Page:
Insurance Ombudsman: Don’t Skip The Fine Print!

Many insurance disputes could have been avoided by spending more time researching policies, the Insurance and Financial Services Ombudsman (IFSO) claims.

IFSO’s comments are in line with a main message of this year’s money week (5-11 September), to understand what you are getting yourself in for when committing to a financial service.

Each year, IFSO deals with around 300 complaints from around 3000 complaint enquiries with regard to financial and insurance services, including travel insurance, IFSO Karen Stevens says in a media release.

The IFSO Scheme is a free service for resolving financial and insurance complaints and has been operating for 21 years.

The majority of complaints IFSO receives are related to New Zealanders lacking understanding of what their policies cover, so it’s important to check the details before signing, Ms Stevens says.

“Many of the more common complaints could have been avoided if people took some time to read policies and understand contracts.

“If you don’t understand, we encourage you to keep asking questions until you do.”

Ms Stevens reminds New Zealanders insurance does not cover you “for all things at all times”.

“But there are steps you can take to make sure your insurance will provide the cover you expect should you need it.”

IFSO advises New Zealanders to be aware of any limitations under the contract, such as exclusions for insurance.


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Travel insurance and pre-existing conditions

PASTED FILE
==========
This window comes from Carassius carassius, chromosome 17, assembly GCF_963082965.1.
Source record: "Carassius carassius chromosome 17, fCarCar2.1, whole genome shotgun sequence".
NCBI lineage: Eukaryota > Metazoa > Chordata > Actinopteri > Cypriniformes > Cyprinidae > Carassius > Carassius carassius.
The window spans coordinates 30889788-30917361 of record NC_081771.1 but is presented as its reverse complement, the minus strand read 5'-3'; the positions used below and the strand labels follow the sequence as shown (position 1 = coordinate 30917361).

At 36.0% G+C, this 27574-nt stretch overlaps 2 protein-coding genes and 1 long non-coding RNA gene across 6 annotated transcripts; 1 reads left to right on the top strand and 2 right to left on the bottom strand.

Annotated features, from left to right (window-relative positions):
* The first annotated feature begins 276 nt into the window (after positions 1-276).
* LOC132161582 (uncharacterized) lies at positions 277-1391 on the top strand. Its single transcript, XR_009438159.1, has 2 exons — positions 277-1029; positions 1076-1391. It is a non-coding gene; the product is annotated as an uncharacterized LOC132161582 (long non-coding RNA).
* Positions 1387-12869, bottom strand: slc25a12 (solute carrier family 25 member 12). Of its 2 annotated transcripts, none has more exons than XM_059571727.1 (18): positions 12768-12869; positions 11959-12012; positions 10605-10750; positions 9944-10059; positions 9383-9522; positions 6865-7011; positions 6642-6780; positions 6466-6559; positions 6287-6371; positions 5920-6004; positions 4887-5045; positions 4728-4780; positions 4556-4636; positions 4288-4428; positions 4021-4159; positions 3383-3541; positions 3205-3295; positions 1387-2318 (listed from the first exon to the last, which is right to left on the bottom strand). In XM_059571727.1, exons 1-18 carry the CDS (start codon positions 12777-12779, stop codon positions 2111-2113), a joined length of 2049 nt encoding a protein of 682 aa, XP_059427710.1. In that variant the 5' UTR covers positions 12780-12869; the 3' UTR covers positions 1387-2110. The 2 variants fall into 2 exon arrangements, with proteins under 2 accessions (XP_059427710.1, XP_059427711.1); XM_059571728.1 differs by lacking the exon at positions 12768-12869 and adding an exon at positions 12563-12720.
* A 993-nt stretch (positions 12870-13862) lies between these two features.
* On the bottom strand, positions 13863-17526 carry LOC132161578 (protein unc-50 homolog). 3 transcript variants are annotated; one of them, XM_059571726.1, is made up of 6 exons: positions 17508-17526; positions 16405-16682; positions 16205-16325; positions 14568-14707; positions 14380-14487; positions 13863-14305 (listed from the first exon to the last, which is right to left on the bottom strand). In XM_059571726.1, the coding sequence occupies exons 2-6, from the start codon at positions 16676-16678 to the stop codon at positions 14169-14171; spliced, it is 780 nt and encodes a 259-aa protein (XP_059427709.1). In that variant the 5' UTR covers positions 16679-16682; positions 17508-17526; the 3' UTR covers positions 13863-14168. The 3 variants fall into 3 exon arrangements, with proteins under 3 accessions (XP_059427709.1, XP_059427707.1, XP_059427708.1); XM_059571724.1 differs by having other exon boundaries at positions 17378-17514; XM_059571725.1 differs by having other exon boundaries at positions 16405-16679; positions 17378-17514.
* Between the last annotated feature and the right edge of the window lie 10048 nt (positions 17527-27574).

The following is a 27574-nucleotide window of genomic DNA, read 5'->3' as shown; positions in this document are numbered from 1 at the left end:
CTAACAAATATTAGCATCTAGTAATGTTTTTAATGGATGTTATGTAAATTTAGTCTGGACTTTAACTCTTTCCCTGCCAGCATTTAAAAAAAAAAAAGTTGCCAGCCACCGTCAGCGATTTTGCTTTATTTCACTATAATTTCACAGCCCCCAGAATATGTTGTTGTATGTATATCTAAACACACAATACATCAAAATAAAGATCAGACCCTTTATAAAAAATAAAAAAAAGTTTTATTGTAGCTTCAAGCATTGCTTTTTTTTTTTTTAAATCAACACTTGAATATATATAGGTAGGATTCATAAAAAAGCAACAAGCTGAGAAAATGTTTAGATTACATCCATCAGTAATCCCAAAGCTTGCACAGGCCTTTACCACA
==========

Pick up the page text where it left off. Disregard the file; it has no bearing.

Many travel and health insurance policies contain exclusions for “pre-existing conditions” – generally referring to a medical or physical health issue which the individual already has prior to the policy starting. However, the definition varies between policies.

IFSO reminds Kiwis to disclose any conditions which arise after your purchase travel insurance, but before you travel.

IFSO provides further information on pre-existing conditions as it relates to insurance policies.

travel insurance fine print to check

It is also common for travel insurance policies to have variances in what activities they cover, particularly when it comes to the more adventurous snow sports.

Examples of travel insurance things travel insurance can exclude with snow holidays:

  • Cancellation of a holiday due to no snow.
  • Skiing off-piste.
  • Drunken mishaps leading to injury or unlawful behavior (this is also the case for non-snow holidays).
  • Stolen property after leaving it unattended (again, also for non-snow holidays).

In 2016, Canstar rated 53 travel insurance products across three profiles: singles, couples, family of four. See how travel insurance providers stack up with prices and features in our star-rating report.

What to look out for before taking out an insurance policy

  • Anything you are required to do under the contract or policy (for example locking your house and car, keeping receipts, disclosing information, reporting stolen items, using an alarm, making payments at particular times).
  • Any limitations under the contract (for example exclusions for insurance or changes or hardship applications under a loan agreement)
  • The process for making a claim or changing a contract (sometimes required in writing).

Other common issues the IFSO scheme investigates

IFSO provides more information on its website about how to avoid issues in these areas.

Money week sends reminder to have a financial plan

As well as studying up on financial schemes before signing, this year’s money week serves as a reminder to have a retirement savings plan.

Run by the Commission for Financial Capability and budgeting advice resource Sorted, the annual financial awareness week is in its fifth year.

Running from 5-11 September, the week involves 70 public events and 406 private events being held nationwide, according to the Sorted website.

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